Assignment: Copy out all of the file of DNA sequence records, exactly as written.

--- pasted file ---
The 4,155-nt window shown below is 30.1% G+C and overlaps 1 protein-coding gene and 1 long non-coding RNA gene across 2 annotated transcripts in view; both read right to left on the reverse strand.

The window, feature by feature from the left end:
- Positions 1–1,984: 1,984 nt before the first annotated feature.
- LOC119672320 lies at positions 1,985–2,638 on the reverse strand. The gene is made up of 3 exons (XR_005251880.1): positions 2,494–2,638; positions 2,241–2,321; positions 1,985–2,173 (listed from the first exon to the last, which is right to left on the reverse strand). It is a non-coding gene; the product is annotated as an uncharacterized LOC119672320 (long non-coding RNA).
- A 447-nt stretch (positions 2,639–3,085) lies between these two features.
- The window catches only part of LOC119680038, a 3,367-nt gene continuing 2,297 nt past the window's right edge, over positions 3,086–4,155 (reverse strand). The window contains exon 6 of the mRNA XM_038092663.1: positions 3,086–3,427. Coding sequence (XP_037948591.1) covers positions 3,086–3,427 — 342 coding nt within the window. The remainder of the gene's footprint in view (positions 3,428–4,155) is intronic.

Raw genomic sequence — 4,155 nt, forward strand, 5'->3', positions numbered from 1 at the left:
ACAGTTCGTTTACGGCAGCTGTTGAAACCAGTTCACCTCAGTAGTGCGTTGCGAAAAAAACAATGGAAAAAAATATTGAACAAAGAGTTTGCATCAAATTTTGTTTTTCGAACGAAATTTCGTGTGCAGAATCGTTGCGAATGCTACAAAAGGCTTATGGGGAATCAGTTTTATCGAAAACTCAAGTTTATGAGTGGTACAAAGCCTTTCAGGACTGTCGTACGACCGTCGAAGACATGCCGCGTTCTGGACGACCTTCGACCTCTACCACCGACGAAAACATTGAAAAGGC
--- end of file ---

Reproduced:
The 4,155-nt window shown below is 30.1% G+C and overlaps 1 protein-coding gene and 1 long non-coding RNA gene across 2 annotated transcripts in view; both read right to left on the reverse strand.

The window, feature by feature from the left end:
- Positions 1–1,984: 1,984 nt before the first annotated feature.
- LOC119672320 lies at positions 1,985–2,638 on the reverse strand. The gene is made up of 3 exons (XR_005251880.1): positions 2,494–2,638; positions 2,241–2,321; positions 1,985–2,173 (listed from the first exon to the last, which is right to left on the reverse strand). It is a non-coding gene; the product is annotated as an uncharacterized LOC119672320 (long non-coding RNA).
- A 447-nt stretch (positions 2,639–3,085) lies between these two features.
- The window catches only part of LOC119680038, a 3,367-nt gene continuing 2,297 nt past the window's right edge, over positions 3,086–4,155 (reverse strand). The window contains exon 6 of the mRNA XM_038092663.1: positions 3,086–3,427. Coding sequence (XP_037948591.1) covers positions 3,086–3,427 — 342 coding nt within the window. The remainder of the gene's footprint in view (positions 3,428–4,155) is intronic.

Raw genomic sequence — 4,155 nt, forward strand, 5'->3', positions numbered from 1 at the left:
ACAGTTCGTTTACGGCAGCTGTTGAAACCAGTTCACCTCAGTAGTGCGTTGCGAAAAAAACAATGGAAAAAAATATTGAACAAAGAGTTTGCATCAAATTTTGTTTTTCGAACGAAATTTCGTGTGCAGAATCGTTGCGAATGCTACAAAAGGCTTATGGGGAATCAGTTTTATCGAAAACTCAAGTTTATGAGTGGTACAAAGCCTTTCAGGACTGTCGTACGACCGTCGAAGACATGCCGCGTTCTGGACGACCTTCGACCTCTACCACCGACGAAAACATTGAAAAGGC